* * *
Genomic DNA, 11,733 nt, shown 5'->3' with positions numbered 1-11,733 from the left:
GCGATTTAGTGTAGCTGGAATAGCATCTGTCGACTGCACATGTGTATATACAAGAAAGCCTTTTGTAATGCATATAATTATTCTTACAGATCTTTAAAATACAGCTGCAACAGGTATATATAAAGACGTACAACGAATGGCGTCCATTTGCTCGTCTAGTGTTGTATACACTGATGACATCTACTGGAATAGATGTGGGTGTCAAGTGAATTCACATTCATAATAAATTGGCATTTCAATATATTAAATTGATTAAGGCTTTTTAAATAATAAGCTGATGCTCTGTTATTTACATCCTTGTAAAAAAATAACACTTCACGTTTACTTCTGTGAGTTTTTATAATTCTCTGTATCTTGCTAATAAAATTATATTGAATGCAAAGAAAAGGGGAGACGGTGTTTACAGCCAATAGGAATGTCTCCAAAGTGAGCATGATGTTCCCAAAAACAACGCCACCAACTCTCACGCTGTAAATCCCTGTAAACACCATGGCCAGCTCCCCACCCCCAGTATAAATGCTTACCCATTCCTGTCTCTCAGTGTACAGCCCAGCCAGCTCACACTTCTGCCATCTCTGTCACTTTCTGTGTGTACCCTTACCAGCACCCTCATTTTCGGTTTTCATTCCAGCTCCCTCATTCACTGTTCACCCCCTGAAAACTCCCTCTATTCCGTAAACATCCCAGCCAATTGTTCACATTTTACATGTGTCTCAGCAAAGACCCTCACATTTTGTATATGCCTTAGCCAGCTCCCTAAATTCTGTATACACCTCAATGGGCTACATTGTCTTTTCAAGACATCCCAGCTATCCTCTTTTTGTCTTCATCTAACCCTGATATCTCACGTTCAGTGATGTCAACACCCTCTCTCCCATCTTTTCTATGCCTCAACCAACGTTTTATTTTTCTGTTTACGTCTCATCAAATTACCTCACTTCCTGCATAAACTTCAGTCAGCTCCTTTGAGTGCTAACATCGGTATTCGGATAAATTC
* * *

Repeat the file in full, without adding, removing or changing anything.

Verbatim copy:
Genomic DNA, 11,733 nt, shown 5'->3' with positions numbered 1-11,733 from the left:
GCGATTTAGTGTAGCTGGAATAGCATCTGTCGACTGCACATGTGTATATACAAGAAAGCCTTTTGTAATGCATATAATTATTCTTACAGATCTTTAAAATACAGCTGCAACAGGTATATATAAAGACGTACAACGAATGGCGTCCATTTGCTCGTCTAGTGTTGTATACACTGATGACATCTACTGGAATAGATGTGGGTGTCAAGTGAATTCACATTCATAATAAATTGGCATTTCAATATATTAAATTGATTAAGGCTTTTTAAATAATAAGCTGATGCTCTGTTATTTACATCCTTGTAAAAAAATAACACTTCACGTTTACTTCTGTGAGTTTTTATAATTCTCTGTATCTTGCTAATAAAATTATATTGAATGCAAAGAAAAGGGGAGACGGTGTTTACAGCCAATAGGAATGTCTCCAAAGTGAGCATGATGTTCCCAAAAACAACGCCACCAACTCTCACGCTGTAAATCCCTGTAAACACCATGGCCAGCTCCCCACCCCCAGTATAAATGCTTACCCATTCCTGTCTCTCAGTGTACAGCCCAGCCAGCTCACACTTCTGCCATCTCTGTCACTTTCTGTGTGTACCCTTACCAGCACCCTCATTTTCGGTTTTCATTCCAGCTCCCTCATTCACTGTTCACCCCCTGAAAACTCCCTCTATTCCGTAAACATCCCAGCCAATTGTTCACATTTTACATGTGTCTCAGCAAAGACCCTCACATTTTGTATATGCCTTAGCCAGCTCCCTAAATTCTGTATACACCTCAATGGGCTACATTGTCTTTTCAAGACATCCCAGCTATCCTCTTTTTGTCTTCATCTAACCCTGATATCTCACGTTCAGTGATGTCAACACCCTCTCTCCCATCTTTTCTATGCCTCAACCAACGTTTTATTTTTCTGTTTACGTCTCATCAAATTACCTCACTTCCTGCATAAACTTCAGTCAGCTCCTTTGAGTGCTAACATCGGTATTCGGATAAATTC